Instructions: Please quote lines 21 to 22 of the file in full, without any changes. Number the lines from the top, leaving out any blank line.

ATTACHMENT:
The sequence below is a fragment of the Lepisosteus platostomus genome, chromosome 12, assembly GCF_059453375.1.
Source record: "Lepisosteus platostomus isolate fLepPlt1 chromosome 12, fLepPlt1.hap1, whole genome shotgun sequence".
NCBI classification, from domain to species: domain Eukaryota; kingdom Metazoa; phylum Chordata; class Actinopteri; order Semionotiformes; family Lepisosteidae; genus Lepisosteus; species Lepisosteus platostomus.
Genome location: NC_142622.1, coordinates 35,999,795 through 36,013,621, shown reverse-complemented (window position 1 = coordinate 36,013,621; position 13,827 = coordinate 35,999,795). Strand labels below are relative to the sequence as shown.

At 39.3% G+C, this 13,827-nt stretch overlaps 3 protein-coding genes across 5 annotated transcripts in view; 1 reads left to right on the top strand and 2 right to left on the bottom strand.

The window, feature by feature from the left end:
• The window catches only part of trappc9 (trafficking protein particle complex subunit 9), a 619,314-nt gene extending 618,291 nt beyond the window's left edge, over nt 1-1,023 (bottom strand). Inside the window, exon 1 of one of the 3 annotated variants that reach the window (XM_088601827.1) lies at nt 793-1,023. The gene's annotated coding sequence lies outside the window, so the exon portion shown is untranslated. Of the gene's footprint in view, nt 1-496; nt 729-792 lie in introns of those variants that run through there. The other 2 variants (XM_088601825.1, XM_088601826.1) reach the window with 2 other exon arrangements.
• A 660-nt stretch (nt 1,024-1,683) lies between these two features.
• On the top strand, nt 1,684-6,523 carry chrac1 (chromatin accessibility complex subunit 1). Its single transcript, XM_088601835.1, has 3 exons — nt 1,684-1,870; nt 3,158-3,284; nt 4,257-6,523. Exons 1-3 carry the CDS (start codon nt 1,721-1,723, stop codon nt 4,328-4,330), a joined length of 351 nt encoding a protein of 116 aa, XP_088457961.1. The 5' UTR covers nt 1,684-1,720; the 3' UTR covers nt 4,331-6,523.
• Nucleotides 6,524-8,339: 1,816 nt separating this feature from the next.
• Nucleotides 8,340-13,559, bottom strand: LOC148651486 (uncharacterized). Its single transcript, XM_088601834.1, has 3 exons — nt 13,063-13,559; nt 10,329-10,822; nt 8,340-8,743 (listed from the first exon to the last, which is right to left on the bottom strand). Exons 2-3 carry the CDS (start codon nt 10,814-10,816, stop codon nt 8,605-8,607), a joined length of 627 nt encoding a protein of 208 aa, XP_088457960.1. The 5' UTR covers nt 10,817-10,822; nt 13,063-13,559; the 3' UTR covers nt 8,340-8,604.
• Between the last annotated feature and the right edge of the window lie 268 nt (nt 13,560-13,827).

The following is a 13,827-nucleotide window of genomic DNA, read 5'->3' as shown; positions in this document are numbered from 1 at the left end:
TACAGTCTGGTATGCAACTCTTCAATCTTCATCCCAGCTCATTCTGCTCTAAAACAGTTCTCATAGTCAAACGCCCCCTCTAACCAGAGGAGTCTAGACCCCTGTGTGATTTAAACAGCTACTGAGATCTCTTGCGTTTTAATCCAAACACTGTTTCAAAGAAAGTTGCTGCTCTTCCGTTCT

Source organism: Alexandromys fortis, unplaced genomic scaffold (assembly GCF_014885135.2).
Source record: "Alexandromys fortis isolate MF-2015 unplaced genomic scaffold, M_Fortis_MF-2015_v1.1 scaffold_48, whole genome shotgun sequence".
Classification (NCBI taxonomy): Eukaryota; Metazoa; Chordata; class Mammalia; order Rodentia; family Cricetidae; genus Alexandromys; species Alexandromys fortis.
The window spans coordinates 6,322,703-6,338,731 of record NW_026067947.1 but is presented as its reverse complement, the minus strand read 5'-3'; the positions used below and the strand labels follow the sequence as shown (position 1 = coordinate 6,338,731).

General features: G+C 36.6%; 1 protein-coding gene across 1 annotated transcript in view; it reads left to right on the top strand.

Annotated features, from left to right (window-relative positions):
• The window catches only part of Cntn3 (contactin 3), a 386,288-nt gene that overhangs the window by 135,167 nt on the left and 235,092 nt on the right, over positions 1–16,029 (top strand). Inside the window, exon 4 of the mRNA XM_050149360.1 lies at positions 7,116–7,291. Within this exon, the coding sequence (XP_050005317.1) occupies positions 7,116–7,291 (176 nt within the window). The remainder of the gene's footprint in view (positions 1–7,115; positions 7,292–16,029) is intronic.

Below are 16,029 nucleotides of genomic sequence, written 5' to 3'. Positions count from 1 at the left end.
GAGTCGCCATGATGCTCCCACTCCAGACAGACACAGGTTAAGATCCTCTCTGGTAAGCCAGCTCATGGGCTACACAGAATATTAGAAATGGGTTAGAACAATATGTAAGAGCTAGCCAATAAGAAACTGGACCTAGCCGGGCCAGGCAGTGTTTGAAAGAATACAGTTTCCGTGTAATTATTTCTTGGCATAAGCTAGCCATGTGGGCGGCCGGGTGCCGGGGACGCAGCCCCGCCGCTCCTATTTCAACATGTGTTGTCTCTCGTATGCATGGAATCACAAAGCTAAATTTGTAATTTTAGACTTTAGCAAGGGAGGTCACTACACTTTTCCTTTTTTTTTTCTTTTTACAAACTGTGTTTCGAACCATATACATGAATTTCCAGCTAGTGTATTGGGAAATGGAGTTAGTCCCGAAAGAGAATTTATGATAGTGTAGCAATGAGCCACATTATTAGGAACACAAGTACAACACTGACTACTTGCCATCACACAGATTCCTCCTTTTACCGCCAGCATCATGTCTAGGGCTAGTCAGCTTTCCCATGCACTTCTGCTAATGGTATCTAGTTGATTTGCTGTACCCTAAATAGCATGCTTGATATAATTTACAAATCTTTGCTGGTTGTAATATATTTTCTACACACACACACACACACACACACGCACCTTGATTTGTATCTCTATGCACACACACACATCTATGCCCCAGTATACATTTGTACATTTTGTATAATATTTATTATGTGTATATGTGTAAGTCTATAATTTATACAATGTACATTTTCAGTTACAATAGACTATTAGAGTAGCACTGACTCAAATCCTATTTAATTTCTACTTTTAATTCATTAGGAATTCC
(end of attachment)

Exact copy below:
• The window catches only part of Cntn3 (contactin 3), a 386,288-nt gene that overhangs the window by 135,167 nt on the left and 235,092 nt on the right, over positions 1–16,029 (top strand). Inside the window, exon 4 of the mRNA XM_050149360.1 lies at positions 7,116–7,291. Within this exon, the coding sequence (XP_050005317.1) occupies positions 7,116–7,291 (176 nt within the window). The remainder of the gene's footprint in view (positions 1–7,115; positions 7,292–16,029) is intronic.

Below are 16,029 nucleotides of genomic sequence, written 5' to 3'. Positions count from 1 at the left end.